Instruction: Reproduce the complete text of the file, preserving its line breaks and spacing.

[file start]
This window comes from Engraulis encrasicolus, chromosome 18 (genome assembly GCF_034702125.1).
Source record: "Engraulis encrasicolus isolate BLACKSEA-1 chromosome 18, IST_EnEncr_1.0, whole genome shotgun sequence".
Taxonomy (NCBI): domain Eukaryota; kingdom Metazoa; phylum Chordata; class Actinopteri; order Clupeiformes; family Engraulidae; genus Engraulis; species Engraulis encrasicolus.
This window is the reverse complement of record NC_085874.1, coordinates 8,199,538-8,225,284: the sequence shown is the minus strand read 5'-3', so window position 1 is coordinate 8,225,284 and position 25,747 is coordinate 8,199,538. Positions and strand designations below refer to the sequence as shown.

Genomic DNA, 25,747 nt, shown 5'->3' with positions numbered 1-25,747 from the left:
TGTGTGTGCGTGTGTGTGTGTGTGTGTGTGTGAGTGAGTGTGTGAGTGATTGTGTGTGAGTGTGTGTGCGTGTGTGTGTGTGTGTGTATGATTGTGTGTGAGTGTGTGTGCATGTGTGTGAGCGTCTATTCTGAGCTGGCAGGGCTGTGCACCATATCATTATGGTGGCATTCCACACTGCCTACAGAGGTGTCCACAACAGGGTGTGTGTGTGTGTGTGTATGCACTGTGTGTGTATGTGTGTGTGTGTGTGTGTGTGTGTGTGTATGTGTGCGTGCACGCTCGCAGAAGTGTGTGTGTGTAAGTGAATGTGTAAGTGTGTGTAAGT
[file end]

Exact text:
This window comes from Engraulis encrasicolus, chromosome 18 (genome assembly GCF_034702125.1).
Source record: "Engraulis encrasicolus isolate BLACKSEA-1 chromosome 18, IST_EnEncr_1.0, whole genome shotgun sequence".
Taxonomy (NCBI): domain Eukaryota; kingdom Metazoa; phylum Chordata; class Actinopteri; order Clupeiformes; family Engraulidae; genus Engraulis; species Engraulis encrasicolus.
This window is the reverse complement of record NC_085874.1, coordinates 8,199,538-8,225,284: the sequence shown is the minus strand read 5'-3', so window position 1 is coordinate 8,225,284 and position 25,747 is coordinate 8,199,538. Positions and strand designations below refer to the sequence as shown.

Genomic DNA, 25,747 nt, shown 5'->3' with positions numbered 1-25,747 from the left:
TGTGTGTGCGTGTGTGTGTGTGTGTGTGTGTGAGTGAGTGTGTGAGTGATTGTGTGTGAGTGTGTGTGCGTGTGTGTGTGTGTGTGTATGATTGTGTGTGAGTGTGTGTGCATGTGTGTGAGCGTCTATTCTGAGCTGGCAGGGCTGTGCACCATATCATTATGGTGGCATTCCACACTGCCTACAGAGGTGTCCACAACAGGGTGTGTGTGTGTGTGTGTATGCACTGTGTGTGTATGTGTGTGTGTGTGTGTGTGTGTGTGTGTATGTGTGCGTGCACGCTCGCAGAAGTGTGTGTGTGTAAGTGAATGTGTAAGTGTGTGTAAGT